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General Anaesthesia

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A slideshow on how general anaesthesia works and its history, modern usage and procedure. This slide gives a concise and comprehensive review on General anaesthesia

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General Anaesthesia

  1. 1. General Anaesthesia Adityadeb Ghosh B. Pharm Guru Nanak Institute of Pharmaceutical Science and Technology, Kolkata, IN
  2. 2. Contents 1) INTRODUCTION 2) HISTORY 3) MECHANISM OF ACTION 4) M.A.C 5) PREMEDICATION 6) PROCEDURE 7) STAGES 8) MAINTENANCE AND EMERGENCE 9) CONCLUSION 10) REFERENCES
  3. 3. 1. What is Anaesthesia? Introduction and history of anaesthesia.
  4. 4. Introduction General anaesthesia is a medically induced state of unconsciousness with loss of protective reflexes, resulting from the administration of one or more general anaesthetic agents. It is carried out to allow medical procedures that would otherwise be intolerably painful for the patient.
  5. 5. History  Before 19th century, alcohol, opium, cannabis, even concussion and asphyxia were used to prevent surgical pain.  In the 19th century, invention of antiseptics and advances in pharmacology and physiology led to massive development in general anaesthesia and pain management.  On November 14, 1804, Hanaoka Seishū, a Japanese doctor, performed the first successful surgery using general anesthesia.
  6. 6. Timeline of Anaesthetics 1884 1846 1956 N2O Ether 1847 Chloroform 1929 Cyclopropane Halothane These were the most popular early anaesthetics. The first I.V. anaesthetic thiopentone was introduced in 1935.
  7. 7. 2. How it works? Mechanism of action of anaesthesia.
  8. 8. Mechanism of action ▪ Blocking cation channels of nicotinic cholinergic receptors. ▪ Blocking excitatory NMDA type of glutamate receptor. ▪ Enhancement of inhibitory transmission through GABAA receptor. ▪ Interrupting functions of cerebral cortex, thalamus, reticular activating system, and spinal cord
  9. 9. Minimum Alveolar Concentration ▪ Lowest concentration of the drug in pulmonary alveoli needed to produce immobility in response to a painful stimulus in 50% individuals. ▪ It is a measure of potency and the capacity of an anaesthetic to enter into CNS and attain certain concentration in neuronal membrane. ▪ Declines with age beyond 50 years.
  10. 10. 3. How is it done? Procedure, premedication and stages of anaesthesia.
  11. 11. Fig: Anaesthesia workstation
  12. 12. Premedication ▪ Clonidine - reduces postoperative shivering, nausea and vomiting, and emergence delirium. ▪ Midazolam - reduces preoperative anxiety, including separation anxiety in children. ▪ Melatonin - hypnotic, anxiolytic, sedative, antinociceptive, and anticonvulsant. ▪ β-blockers – reduces postoperative hypertension, cardiac dysrhythmia, or myocardial infarction.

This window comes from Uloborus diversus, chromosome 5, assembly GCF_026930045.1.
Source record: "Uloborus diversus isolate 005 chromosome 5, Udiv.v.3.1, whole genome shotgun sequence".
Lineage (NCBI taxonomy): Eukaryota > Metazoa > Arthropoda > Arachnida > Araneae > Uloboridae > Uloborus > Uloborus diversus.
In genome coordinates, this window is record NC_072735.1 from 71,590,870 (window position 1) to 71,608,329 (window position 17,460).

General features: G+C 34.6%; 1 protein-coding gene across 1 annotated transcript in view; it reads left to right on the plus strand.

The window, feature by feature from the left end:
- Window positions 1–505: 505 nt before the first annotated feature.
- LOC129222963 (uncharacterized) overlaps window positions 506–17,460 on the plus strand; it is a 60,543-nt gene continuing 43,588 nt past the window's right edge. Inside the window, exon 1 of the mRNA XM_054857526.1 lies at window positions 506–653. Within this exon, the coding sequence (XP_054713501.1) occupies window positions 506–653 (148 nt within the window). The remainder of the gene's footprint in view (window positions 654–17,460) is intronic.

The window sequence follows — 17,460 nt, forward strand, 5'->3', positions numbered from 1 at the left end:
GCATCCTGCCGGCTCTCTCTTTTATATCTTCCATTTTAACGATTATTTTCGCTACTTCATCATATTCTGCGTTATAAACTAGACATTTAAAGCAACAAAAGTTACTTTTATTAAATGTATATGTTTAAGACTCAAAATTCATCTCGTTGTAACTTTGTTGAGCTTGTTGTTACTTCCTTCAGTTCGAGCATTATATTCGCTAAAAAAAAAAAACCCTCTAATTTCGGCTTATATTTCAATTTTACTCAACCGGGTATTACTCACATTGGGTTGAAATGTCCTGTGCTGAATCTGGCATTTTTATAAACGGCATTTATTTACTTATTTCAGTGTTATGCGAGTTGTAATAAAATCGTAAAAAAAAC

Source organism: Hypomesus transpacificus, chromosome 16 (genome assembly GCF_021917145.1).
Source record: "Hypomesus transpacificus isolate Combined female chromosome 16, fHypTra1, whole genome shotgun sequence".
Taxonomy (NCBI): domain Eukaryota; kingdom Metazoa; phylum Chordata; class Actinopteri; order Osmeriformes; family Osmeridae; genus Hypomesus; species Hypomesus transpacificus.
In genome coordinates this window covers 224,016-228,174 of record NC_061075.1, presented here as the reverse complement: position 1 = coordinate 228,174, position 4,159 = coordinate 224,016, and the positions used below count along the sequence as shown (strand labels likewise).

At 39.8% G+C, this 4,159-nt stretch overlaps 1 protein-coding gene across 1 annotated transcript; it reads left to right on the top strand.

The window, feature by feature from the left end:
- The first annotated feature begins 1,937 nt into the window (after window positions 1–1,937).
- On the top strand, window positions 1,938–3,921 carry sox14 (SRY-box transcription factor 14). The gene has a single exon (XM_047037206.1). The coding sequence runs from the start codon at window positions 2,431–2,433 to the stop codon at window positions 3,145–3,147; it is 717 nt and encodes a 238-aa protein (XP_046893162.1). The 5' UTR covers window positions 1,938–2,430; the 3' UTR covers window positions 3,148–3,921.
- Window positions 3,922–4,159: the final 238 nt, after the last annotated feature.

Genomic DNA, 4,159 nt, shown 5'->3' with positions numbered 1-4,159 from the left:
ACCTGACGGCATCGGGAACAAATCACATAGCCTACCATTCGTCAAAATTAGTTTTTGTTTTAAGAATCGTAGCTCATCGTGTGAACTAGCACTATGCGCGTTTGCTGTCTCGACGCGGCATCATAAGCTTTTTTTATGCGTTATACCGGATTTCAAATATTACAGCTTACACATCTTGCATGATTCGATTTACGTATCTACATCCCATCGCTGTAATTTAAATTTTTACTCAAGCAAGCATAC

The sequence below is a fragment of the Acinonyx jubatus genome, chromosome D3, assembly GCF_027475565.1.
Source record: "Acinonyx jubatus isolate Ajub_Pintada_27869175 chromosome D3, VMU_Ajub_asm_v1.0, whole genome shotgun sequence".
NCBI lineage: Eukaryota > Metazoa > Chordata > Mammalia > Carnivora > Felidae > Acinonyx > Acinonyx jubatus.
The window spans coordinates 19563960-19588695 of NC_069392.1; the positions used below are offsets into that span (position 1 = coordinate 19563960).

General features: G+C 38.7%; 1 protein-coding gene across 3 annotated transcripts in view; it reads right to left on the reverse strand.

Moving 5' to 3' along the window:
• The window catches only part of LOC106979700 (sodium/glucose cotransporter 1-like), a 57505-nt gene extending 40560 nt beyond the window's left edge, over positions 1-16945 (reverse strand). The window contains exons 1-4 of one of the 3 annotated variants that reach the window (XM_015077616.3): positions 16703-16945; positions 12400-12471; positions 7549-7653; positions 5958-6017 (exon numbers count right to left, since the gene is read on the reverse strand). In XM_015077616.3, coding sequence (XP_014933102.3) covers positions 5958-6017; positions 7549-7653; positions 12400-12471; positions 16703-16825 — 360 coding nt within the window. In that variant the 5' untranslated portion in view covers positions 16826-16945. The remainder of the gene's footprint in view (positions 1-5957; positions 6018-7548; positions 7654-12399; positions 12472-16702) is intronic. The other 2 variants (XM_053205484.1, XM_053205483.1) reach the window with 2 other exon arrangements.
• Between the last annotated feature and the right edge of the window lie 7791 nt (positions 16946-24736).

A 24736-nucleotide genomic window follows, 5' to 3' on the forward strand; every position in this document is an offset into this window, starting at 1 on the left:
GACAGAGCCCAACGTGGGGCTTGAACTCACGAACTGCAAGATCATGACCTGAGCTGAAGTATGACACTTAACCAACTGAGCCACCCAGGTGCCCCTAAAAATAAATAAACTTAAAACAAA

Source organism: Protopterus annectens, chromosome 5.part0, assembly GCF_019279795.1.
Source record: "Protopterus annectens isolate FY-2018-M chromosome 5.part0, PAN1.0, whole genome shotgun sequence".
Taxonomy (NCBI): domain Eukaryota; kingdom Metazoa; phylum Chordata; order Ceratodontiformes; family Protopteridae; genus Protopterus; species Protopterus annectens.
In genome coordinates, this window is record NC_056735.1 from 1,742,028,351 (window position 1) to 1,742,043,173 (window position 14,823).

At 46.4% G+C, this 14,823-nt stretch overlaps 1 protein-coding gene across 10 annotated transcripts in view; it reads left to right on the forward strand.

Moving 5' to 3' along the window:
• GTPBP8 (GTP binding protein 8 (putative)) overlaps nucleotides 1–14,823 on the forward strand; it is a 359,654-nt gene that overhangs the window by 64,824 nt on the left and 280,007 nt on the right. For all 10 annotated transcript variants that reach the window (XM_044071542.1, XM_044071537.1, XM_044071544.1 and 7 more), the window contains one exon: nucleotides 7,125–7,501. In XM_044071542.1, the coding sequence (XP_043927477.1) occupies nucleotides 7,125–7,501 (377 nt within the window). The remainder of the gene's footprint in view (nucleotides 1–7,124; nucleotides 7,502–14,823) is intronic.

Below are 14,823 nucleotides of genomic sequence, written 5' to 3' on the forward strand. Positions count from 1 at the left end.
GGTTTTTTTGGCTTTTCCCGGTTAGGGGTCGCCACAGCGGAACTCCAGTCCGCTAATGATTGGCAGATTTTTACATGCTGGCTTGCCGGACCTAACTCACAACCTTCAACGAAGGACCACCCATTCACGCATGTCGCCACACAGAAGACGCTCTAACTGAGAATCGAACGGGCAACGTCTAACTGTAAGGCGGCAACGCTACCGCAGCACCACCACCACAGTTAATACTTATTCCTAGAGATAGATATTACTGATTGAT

13. 13. Procedure Anaesthetic agents may be administered by : Inhalation, injection (intravenous, intramuscular, or subcutaneous), oral, and rectal routes. Once they enter the circulatory system, the agents are transported to their biochemical sites of action in the central and autonomic nervous systems. An example sequence of induction drugs: • Pre-oxygenation to fill lungs with oxygen. • Lidocaine for sedation and systemic analgesia for intubation. • Fentanyl for systemic analgesia for intubation. • Propofol for sedation for intubation. • Switching from oxygen to a mixture of oxygen and inhalational anesthetic.
  14. 14. STAGES ▪ Stage of analgesia – pain is abolished, patient is awake in a dreamy state. Amnesia imminent. ▪ Stage of delirium – patient may shout, struggle and hold his breath. HR and BP rises, pupils dialate. No procedure done. ▪ Surgical Anaesthesia – 4 planes : ▸Plane 1 – Roving eyeballs, eyelids closed, reflexes present. ▸Plane 2 – Loss of corneal and laryngeal reflexes. ▸Plane 3 – Pupil dialates, light refles lost, H.R rises. ▸Plane 4 – Intercostal paralysis, shallow abdominal respiration. ▪ Medullary Paralysis – Cessation of respiration and potential cardiovascular collapse. This stage is lethal without cardiovascular and respiratory support.
  15. 15. Fig : Physiological changes during stages of general anaesthesia with ether.
  16. 16. Maintenance and emergence ▪Anaesthesia is maintained for the required time by continuously applying inhalation or intravenous anaesthetics. ▪Emergence usually takes 1-30 min, when the concentration of the drug falls below a certain level. ▪Symptoms like shivering, confusion, aphasia, dyspnoea and arrhythmia occur during emergence. ▪NSAIDS, Opiates and other pain management drugs are administered to reduce post operative pain.
  17. 17. CONCLUSION Attempts at producing a state of general anaesthesia can be traced throughout recorded history in the writings of the ancient Sumerians, Babylonians, Assyrians, Egyptians, Greeks, Romans, Indians, and Chinese. Rapid advancement in modern anaesthetic techniques has ensured painless surgeries and eliminated the horrible consequences arising from surgeries performed without anaesthesia.
  18. 18. Thank You! References:  Tripathi K.D.; Essentials of Medical Pharmacology; 7th Edition; Jaypee brothers medical publishers ltd.; 2014.  Anesthesiology; August 2007; Volume 107; Issue 2.
  19. 19. “Alcohol is the anaesthesia by which we endure the operation of life - George Bernard Shaw
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A slideshow on how general anaesthesia works and its history, modern usage and procedure. This slide gives a concise and comprehensive review on General anaesthesia

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